/home/remoteuser/.ssh/authorized_keys
I use scp to get the file over to remotehost:
$ scp /home/thisuser/cron/thishost-rsync-key.pub remoteuser@remotehost:/home/remoteuser/
and then I can prepare things on remotehost.
Configuring remotehost

I 'ssh' over to remotehost:
$ ssh remoteuser@remotehost
remoteuser@remotehost's password: [type correct password here]
$ echo I am now $USER at $HOSTNAME
I am now remoteuser at remotehost
to do some work.
I need to make sure I have the directory and files I need to authorize connections with this key [3]:
$ if [ ! -d .ssh ]; then mkdir .ssh ; chmod 700 .ssh ; fi
$ mv thishost-rsync-key.pub .ssh/
$ cd .ssh/
$ if [ ! -f authorized_keys ]; then touch authorized_keys ; chmod 600 authorized_keys ; fi
$ cat thishost-rsync-key.pub >> authorized_keys
Now the key can be used to make connections to this host, but these connections can be from anywhere (that the ssh daemon on remotehost allows connections from) and they can do anything (that remoteuser can do), and I don't want that. I edit the 'authorized_keys' file (with vi) and modify the line with 'thishost-rsync-key.pub' information on it. I will only be adding a few things in front of what is already there, changing the line from this:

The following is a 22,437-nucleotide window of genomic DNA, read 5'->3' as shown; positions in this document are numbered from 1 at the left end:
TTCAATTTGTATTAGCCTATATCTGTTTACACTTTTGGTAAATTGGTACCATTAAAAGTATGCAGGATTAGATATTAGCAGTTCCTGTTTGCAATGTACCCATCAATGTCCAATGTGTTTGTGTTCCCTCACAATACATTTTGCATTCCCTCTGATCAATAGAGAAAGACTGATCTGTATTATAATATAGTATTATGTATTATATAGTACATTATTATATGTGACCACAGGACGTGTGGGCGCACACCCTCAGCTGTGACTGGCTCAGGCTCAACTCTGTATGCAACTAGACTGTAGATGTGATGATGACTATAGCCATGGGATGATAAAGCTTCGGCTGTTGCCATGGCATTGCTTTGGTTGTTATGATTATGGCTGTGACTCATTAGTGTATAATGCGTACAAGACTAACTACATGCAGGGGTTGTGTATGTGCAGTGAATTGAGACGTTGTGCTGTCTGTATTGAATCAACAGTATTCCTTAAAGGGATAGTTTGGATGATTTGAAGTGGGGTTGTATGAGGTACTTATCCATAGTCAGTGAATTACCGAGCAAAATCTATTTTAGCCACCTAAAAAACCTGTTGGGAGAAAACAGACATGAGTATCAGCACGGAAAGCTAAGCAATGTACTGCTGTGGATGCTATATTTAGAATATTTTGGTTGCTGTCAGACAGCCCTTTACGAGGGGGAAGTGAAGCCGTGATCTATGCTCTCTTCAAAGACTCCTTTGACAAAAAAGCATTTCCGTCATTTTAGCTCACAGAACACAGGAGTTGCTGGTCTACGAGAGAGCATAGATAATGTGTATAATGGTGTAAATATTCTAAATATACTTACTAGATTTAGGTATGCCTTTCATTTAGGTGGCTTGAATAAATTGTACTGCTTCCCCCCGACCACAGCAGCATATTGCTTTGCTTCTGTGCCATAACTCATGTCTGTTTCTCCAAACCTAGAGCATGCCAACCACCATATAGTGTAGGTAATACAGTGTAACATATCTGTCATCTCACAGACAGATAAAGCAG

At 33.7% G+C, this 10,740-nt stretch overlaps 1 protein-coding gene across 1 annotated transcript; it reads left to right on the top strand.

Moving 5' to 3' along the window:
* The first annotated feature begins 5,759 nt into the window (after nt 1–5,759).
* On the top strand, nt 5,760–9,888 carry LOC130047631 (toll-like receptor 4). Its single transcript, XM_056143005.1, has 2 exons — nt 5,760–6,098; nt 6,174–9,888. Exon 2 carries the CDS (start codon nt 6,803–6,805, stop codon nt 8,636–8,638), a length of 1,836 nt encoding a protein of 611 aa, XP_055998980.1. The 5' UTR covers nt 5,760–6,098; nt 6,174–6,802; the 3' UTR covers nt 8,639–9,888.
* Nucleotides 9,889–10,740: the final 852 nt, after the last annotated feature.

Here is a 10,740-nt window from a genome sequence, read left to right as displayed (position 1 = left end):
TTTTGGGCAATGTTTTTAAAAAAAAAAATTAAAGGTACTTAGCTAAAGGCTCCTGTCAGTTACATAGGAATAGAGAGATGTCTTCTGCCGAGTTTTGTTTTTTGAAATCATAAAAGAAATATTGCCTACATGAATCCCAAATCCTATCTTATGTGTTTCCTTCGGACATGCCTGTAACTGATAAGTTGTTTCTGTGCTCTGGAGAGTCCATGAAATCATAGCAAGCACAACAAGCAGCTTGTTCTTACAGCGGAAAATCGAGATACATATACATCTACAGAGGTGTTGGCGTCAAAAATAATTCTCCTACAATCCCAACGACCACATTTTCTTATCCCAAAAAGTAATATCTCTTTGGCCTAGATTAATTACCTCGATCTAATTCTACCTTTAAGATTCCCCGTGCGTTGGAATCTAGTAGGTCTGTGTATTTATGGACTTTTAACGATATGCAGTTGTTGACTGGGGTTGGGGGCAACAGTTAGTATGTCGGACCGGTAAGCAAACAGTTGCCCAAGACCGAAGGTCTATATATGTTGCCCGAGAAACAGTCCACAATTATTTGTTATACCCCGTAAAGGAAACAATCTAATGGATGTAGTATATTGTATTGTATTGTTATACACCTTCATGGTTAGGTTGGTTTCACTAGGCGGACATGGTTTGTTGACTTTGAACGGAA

ssh-dss AAAAB3NzaC1kc3MAAAEBAKYJenaYvMG3nHwWxKwlWLjHb77CT2hXwmC8Ap+fG8wjlaY/9t4u
A+2qx9JNorgdrWKhHSKHokFFlWRj+qk3q+lGHS+hsXuvta44W0yD0y0sW62wrEVegz+JVmntxeYc0nDz
5tVGfZe6ydlgomzj1bhfdpYe+BAwop8L+EMqKLS4iSacNjoPlHsmqHMnbibn3tBqJEq2QJjEPaiYj1iP
5IaCuYBhuTKQGa+oyH3mXEif5CKdsIKBj46B0tCy0/GC7oWcUN92QdLrUyTeRJZsTWsxKpRbMliD2pBh
4oyX/aXEf8+HZBrO5vQjDBCfTFQA+35Xrd3eTVEjkGkncI0SAeUAAAAVAMZSASmQ9Pi38mdm6oiVXD55
Kk2rAAABAE/bA402VuCsOLg9YS0NKxugT+o4UuIjyl6b2/cMmBVWO39lWAjcsKK/zEdJbrOdt/sKsxIK
1/ZIvtl92DLlMhci5c4tBjCODey4yjLhApjWgvX9D5OPp89qhah4zu509uNX7uH58Zw/+m6ZOLHN28mV
5KLUl7FTL2KZ583KrcWkUA0Id4ptUa9CAkcqn/gWkHMptgVwaZKlqZ+QtEa0V2IwUDWS097p3SlLvozw
46+ucWxwTJttCHLzUmNN7w1cIv0w/OHh5IGh+wWjV9pbO0VT3/r2jxkzqksKOYAb5CYzSNRyEwp+NIKr
Y+aJz7myu4Unn9de4cYsuXoAB6FQ5I8AAAEBAJSmDndXJCm7G66qdu3ElsLT0Jlz/es9F27r+xrg5pZ5
GjfBCRvHNo2DF4YW9MKdUQiv+ILMY8OISduTeu32nyA7dwx7z5M8b+DtasRAa1U03EfpvRQps6ovu79m
bt1OE8LS9ql8trx8qyIpYmJxmzIdBQ+kzkY+9ZlaXsaU0Ssuda7xPrX4405CbnKcpvM6q6okMP86Ejjn
75Cfzhv65hJkCjbiF7FZxosCRIuYbhEEKu2Z9Dgh+ZbsZ+9FETZVzKBs4fySA6dIw6zmGINd+KY6umMW
yJNej2Sia70fu3XLHj2yBgN5cy8arlZ80q1Mcy763RjYGkR/FkLJ611HWIA= thisuser@thishost
to this [4]:
from="10.1.1.1",command="/home/remoteuser/cron/validate-rsync" ssh-dss AAAAB3Nza
C1kc3MAAAEBAKYJenaYvMG3nHwWxKwlWLjHb77CT2hXwmC8Ap+fG8wjlaY/9t4uA+2qx9JNorgdrWKhH
SKHokFFlWRj+qk3q+lGHS+hsXuvta44W0yD0y0sW62wrEVegz+JVmntxeYc0nDz5tVGfZe6ydlgomzj1
bhfdpYe+BAwop8L+EMqKLS4iSacNjoPlHsmqHMnbibn3tBqJEq2QJjEPaiYj1iP5IaCuYBhuTKQGa+oy
H3mXEif5CKdsIKBj46B0tCy0/GC7oWcUN92QdLrUyTeRJZsTWsxKpRbMliD2pBh4oyX/aXEf8+HZBrO5
vQjDBCfTFQA+35Xrd3eTVEjkGkncI0SAeUAAAAVAMZSASmQ9Pi38mdm6oiVXD55Kk2rAAABAE/bA402V
uCsOLg9YS0NKxugT+o4UuIjyl6b2/cMmBVWO39lWAjcsKK/zEdJbrOdt/sKsxIK1/ZIvtl92DLlMhci5
c4tBjCODey4yjLhApjWgvX9D5OPp89qhah4zu509uNX7uH58Zw/+m6ZOLHN28mV5KLUl7FTL2KZ583Kr